Only when he's completed the instrumental tracks does he go to work on the lyrics, and his method of arriving at them is as unique, even controversial, as everything else about how he works. What he does is sort of deduce them, in a way that can be infuriating to us word jockies. As with most of his music, Eno "finds" his lyrics by setting up a situation in which the words are produced through an interaction between his subconscious and colorations suggested by the music itself. I asked him if, working this way, he sometimes discovered a year or so later that something he hadn't even realized before was what he was getting at. "That's nearly always what happens, because the lyrics are constructed as empirically as the music. I don't set out to say anything important. It's like a painter friend of mine says about when he start working, 'It nearly always starts off with me just wanting to play paints.' As far as I'm concerned the only good work ever comes from that child at play sort of reaction, or dabbling, or really rather humble beginnings. It's getting excited about a sound or a rhythm or something very straightforward, and pushing it along and saying, 'Well, that would happen if I did this or tried that and then that and that,' and at some point this set of ingredients that you've combined in a fairly dabbling fashion suddenly produce an interaction that wasn't predicted. That's the point at which it starts to take off, because as soon as that point happens it starts to dictate its own terms. With the lyrics I have these tricks and techniques which were first conceived as a way of defeating self-consciousness about writing lyrics, and because I don't have anything to say in the usual sense. I prefer to let the music prompt something from me, see what that prompts and then examine it after the event. So what do I first is work on the track till its identity is fairly well established, I already know how it's gonna sound in terms of textures and time and speed and all that, and I just keep playing it very loud and singing along with them, just singing anything really, and sometimes that anything is just right for it. It's the only thing I do, I guess, that approaches improvising, because everything else is very pedestrian in the way it's made. What often happens is that I get an idea of how the words will fall and what their function'll be rhythmically, so I start singing or placing the syllables in a certain way, and they're just nonsense at the beginning. Then certain types of sound will emerge, like a particular vowel sound will suit a particular song. Like, for some reason, the vowel sound 'i' suited "Baby's On Fire," it's a sharp kind of thin sound; so then I'm working around two things, which is this vowel sound and this syllable construction, and quite soon words arise from that, and you only need to get about six words out of that for you then to have a good clue of what the song is going to be about. And I know it sounds extremely perverse whenever I explain it, to finally at the end of it all sit down and read it and say, 'Ah, so that's what it's about.' But what strikes me is that following this process, the preoccupations that manifest are not ones that you're necessarily conscious of at any earlier point."
"But isn't it difficult and mysterious enough to try to understand why you love a certain person?" asked my companion. "Isn't that feeling worth writing about?"
"No, not for me. I'm not interested in it. I mean, I'm not interested in writing about it. It's certainly not something I would ever use music to discuss, at least not in clear terms like that. You see, the problem is that people, particularly people who write, assume that the meaning of a song is vested in the lyrics. To me, that has never been the case. There are very few songs that I can think of where I even remember the words, actually, let alone think that those are the center of the meaning. For me, music in itself carries a whole set of messages which are very, very rich and complex, and the words either serve to exclude certain ones of those, or point up certain others that aren't really in there, or aren't worth saying, or something. It's like David Byrne said to me the other day: 'Sometimes I write something that I really can't understand, and that's what excites me.' I felt such a sympathy with that position."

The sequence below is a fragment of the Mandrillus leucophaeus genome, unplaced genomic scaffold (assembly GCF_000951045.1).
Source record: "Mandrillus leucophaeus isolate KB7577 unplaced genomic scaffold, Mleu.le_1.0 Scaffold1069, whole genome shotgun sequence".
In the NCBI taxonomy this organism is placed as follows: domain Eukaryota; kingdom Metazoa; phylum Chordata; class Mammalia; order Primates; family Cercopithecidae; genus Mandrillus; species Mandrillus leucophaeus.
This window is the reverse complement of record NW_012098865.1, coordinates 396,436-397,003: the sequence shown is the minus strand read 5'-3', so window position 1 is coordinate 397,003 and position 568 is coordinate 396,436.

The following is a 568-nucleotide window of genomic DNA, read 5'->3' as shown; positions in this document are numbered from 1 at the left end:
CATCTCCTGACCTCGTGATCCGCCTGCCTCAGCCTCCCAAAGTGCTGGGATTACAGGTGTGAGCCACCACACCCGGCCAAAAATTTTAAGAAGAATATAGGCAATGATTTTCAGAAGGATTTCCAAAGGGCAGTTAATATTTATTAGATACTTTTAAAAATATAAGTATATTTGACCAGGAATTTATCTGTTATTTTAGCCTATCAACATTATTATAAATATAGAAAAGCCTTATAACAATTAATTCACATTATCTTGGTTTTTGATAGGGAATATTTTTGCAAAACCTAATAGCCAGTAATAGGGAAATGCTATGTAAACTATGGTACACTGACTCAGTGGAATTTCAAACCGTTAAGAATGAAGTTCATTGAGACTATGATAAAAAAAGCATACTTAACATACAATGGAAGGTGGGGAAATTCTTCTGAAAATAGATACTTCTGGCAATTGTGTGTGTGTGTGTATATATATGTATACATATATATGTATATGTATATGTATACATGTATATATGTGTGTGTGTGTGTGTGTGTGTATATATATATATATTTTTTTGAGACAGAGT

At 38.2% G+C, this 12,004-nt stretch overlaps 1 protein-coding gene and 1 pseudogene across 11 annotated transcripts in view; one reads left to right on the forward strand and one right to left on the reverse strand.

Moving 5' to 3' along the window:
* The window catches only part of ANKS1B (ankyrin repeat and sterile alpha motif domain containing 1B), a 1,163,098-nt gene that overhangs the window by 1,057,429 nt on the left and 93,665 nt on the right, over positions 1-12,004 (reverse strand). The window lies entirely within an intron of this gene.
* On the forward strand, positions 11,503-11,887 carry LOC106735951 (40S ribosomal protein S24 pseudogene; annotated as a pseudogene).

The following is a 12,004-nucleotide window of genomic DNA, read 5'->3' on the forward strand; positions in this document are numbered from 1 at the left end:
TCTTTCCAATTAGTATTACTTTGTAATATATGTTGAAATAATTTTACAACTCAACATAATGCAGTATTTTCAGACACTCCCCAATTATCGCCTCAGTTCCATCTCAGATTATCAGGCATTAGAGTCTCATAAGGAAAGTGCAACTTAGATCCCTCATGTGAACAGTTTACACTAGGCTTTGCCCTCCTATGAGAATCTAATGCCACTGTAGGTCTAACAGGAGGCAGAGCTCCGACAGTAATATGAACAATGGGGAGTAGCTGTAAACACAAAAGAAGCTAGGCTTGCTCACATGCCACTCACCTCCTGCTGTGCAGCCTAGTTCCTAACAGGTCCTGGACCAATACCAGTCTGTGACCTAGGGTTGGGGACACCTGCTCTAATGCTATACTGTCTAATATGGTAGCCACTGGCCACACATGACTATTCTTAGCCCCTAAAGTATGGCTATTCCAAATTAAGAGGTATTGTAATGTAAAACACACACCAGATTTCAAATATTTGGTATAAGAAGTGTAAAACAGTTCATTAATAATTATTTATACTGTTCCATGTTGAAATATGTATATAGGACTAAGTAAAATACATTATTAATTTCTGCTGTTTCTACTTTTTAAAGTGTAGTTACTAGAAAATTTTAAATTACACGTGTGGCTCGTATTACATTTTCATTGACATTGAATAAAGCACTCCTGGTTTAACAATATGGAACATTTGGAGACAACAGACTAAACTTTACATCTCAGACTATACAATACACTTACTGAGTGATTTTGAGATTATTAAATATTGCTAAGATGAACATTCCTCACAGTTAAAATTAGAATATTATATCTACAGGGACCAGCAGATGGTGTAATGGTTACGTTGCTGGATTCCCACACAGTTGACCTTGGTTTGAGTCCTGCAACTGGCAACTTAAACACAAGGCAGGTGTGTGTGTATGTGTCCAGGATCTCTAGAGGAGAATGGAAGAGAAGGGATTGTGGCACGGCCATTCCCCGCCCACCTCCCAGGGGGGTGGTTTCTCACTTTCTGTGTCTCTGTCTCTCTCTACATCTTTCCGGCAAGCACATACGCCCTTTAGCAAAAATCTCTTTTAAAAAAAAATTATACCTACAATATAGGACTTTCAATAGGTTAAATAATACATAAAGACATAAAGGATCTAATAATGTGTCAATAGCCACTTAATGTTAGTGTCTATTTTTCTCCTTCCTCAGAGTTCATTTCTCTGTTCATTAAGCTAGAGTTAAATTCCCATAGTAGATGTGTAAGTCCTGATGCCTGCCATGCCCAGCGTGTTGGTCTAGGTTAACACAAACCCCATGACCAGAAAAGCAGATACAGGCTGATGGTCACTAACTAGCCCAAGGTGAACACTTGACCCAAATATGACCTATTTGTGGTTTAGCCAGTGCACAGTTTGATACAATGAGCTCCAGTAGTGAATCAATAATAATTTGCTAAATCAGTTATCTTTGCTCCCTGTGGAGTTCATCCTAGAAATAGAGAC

Eno's unique methods have led him into several collaborations. Byrne's Talking Heads are only one of several New Wave groups who have enlisted his services as producer--like Eno, they're former art students (as are the far less interesting Devo), and their jerky erratic rhythms and at time almost psychedelic textures lend themselves perfectly to his own eccentricities via electronic treatments. He says Talking Heads are "the best working relationship I've ever had within rock music," and it definitely shows: he sounds like a fifth (and crucial, on the evidence) member of the band.
More controversial are Low, "Heroes" and The Lodger, the triology of albums co-written and performed with famous pop dilettante David Bowie. Even Bowie and Eno fans are in disagreement about them, many in either camp feeling that the other guy should have never entered the picture. The first side of Low is really interesting and some people consider The Lodger a masterpiece, but in general these sound like half-baked imitations of the Real Stuff as in Tiger Mountain, Green World, etc. They sound half-baked probably because, unlike Eno (who is one of the hardest-working people I have ever met), Bowie's not known for his long, arduous hours of disciplining craftsmanship; like Bob Dylan, he likes to just hit the studio, cut the sides as fast as possible and head out to the next party. "I think his problem is that he just doesn't give himself any time. He's always got too much to do, and I guess he thinks that the music is just gonna appear magically in his head, and that's an illusion. You have to work hard, you really have to take a lot of time at it. It means withdrawing in some sense from the world--you don't have to stop living wherever you live or whatever, but it does mean you just can't carry on a fullscale social life and a fullscale film career, for instance, and do tours and all that and write music. You just can't do it, you run out after a while. And so I think what happened was that he just wanted to do too much, and because the stock of whatever creative impulse that he had is getting depleted--now I think he's a great artist, I just tell you this--so what happens is that he takes other people for that source idea. In quite a few cases the songs we've written together started with me, like me working on my own or working with musicians. Actually we do it all different ways, sometimes they start with him, sometimes he's got a song already written which is finished which he presents to people. Other times it has started from just a sound again. Like the song "Moss Garden," I got this sound on the CS-80, a really beautiful sound, and I said 'Why don't we put some of this down and later I'll put some chords down and maybe we can stick it into something else.' As it turned out, this simple chord sequence was nice, and became the song."